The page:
1. UK announces new visa crackdown, move to affect large number of Indian techies

UK announces new visa crackdown, move to affect large number of Indian techies

The changes come just days before British Prime Minister Theresa May lands in India on Sunday for her three-day visit.

By: | London | Updated: November 4, 2016 12:40 PM
United Kingdom The new requirement will apply to partners and parents whose current leave to remain in the UK under the family immigration rules is due to expire on or after May 1, 2017.

In a crackdown to curb its soaring immigration figures, the UK government has announced changes to its visa policy for non-EU nationals, which will affect a large number of Indians especially IT professionals.

Under the new visa rules announced last evening by the UK Home Office, anyone applying after November 24 under the Tier 2 intra-company transfer (ICT) category would be required to meet a higher salary threshold requirement of 30,000 pounds from the earlier 20,800 pounds.

The ICT route is largely used by Indian IT companies in Britain and the UK’s Migration Advisory Committee (MAC) had found earlier this year that Indian IT workers accounted for nearly 90 per cent of visas issued under this route.

The changes come just days before British Prime Minister Theresa May lands in India on Sunday for her three-day visit.

“The first of two phases of changes to Tier 2, announced by the government in March following a review by the Independent Migration Advisory Committee, will affect applications made on or after November 24 unless stated otherwise,” a UK Home Office statement said.

Besides the Tier 2 ICT salary threshold hike, the other changes announced include increasing the Tier 2 (General) salary threshold for experienced workers to 25,000 pounds, with some exemptions; reducing the Tier 2 (ICT) graduate trainee salary threshold to 23,000 pounds and increasing the number of places to 20 per company per year; and closing the Tier 2 (ICT) skills transfer sub-category.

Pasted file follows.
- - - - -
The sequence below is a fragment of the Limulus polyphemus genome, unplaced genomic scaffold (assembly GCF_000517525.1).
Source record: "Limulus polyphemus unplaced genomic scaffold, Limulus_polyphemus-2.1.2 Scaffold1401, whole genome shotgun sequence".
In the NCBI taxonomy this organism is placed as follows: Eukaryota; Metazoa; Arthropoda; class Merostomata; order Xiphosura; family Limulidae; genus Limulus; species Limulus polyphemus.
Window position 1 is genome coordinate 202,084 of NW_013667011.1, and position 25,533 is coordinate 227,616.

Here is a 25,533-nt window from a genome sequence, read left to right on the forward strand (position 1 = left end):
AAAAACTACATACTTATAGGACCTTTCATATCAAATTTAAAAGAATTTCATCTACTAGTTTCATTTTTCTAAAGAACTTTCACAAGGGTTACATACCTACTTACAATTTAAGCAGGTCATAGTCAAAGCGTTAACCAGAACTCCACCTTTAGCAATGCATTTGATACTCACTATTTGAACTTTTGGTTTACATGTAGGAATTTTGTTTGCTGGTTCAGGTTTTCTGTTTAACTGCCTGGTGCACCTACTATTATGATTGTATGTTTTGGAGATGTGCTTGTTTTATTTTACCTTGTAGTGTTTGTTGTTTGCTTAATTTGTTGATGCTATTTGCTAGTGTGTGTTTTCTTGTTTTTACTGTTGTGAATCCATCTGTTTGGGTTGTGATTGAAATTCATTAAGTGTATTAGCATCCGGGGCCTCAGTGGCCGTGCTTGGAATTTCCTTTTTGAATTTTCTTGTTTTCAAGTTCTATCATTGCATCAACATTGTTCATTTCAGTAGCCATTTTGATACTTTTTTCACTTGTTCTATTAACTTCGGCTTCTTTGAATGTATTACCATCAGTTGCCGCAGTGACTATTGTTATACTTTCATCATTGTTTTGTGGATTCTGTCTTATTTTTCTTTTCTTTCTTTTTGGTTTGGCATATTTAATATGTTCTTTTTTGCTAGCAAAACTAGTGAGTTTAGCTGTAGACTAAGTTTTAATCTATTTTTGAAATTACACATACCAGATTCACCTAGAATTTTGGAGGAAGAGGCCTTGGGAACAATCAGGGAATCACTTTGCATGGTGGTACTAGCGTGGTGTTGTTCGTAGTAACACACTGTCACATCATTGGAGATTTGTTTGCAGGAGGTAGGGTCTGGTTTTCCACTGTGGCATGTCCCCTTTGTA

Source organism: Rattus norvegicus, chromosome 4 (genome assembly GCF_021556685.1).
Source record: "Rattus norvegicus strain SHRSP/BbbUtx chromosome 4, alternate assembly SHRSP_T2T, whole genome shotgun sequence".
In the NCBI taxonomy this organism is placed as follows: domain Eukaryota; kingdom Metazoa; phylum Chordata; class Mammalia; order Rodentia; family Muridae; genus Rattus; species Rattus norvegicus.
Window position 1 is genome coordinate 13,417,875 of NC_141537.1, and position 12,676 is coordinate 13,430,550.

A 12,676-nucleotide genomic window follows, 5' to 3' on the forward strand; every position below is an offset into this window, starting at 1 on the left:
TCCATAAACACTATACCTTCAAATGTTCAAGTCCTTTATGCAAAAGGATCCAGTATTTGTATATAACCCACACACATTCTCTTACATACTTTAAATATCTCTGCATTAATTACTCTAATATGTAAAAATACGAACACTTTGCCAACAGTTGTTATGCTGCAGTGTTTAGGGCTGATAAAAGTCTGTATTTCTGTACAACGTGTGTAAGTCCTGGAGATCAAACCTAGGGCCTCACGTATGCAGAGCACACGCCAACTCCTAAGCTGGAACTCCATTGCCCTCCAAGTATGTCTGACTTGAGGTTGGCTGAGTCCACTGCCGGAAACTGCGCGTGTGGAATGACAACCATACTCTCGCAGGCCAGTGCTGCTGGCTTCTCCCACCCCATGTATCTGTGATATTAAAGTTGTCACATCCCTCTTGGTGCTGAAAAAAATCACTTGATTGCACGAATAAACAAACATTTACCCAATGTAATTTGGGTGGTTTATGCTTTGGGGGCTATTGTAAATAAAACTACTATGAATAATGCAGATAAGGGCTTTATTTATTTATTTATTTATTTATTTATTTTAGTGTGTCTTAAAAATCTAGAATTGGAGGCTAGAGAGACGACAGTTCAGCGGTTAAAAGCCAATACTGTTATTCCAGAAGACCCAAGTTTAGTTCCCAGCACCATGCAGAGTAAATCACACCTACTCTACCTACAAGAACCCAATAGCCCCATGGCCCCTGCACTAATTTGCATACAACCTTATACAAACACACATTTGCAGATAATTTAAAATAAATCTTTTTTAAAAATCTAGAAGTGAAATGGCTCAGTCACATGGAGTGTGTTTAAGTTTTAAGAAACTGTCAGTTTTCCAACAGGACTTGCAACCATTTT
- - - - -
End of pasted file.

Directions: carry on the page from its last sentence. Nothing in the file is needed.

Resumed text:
A number of changes have also been announced for the Tier 4 category, which covers maintenance requirements for the Doctorate Extension Scheme. Nationals outside the European Union, including Indians, will also be affected by new English language requirements when applying for settlement as a family member after two and a half years in the UK on a five-year route to residency settlement in the UK.

The new requirement will apply to partners and parents whose current leave to remain in the UK under the family immigration rules is due to expire on or after May 1, 2017.

The changes follow advice by the MAC earlier this year to curb the Tier 2 ICT route and reduce reliance on foreign workers.

“(Immigration) is not serving to increase the incentive to employers to train and upskill the UK workforce. Ready access to a pool of skilled IT professionals in India is an example of this,” the MAC report had said in its findings.

“We did not see any substantive evidence of long-standing reciprocal arrangements whereby UK staff are given the opportunity to gain skills, training and experience from working in India,” it noted.

The MAC had added that the evidence indicates that multinational companies with a presence in India had developed a competitive advantage in delivering IT projects in the UK.

“They have developed a delivery model, whereby significant elements of projects are delivered offshore in India, taking advantage of the fact that Indian salaries are lower than in the UK for equivalent workers.

“Indeed, partners told us that India currently has a competitive advantage in training IT workers and in the time it would take to fully upskill the native population, technology would have moved on,” the report concluded.

The new rules follow further tightening of the Tier 2 category, which came into force in April this year.

“The UK government’s reforms to Tier 2 work visas are intended to ensure that businesses are able to attract the skilled people they need, but also see that they get far better at recruiting and training UK workers first,” then UK Immigration minister James Brokenshire had said.

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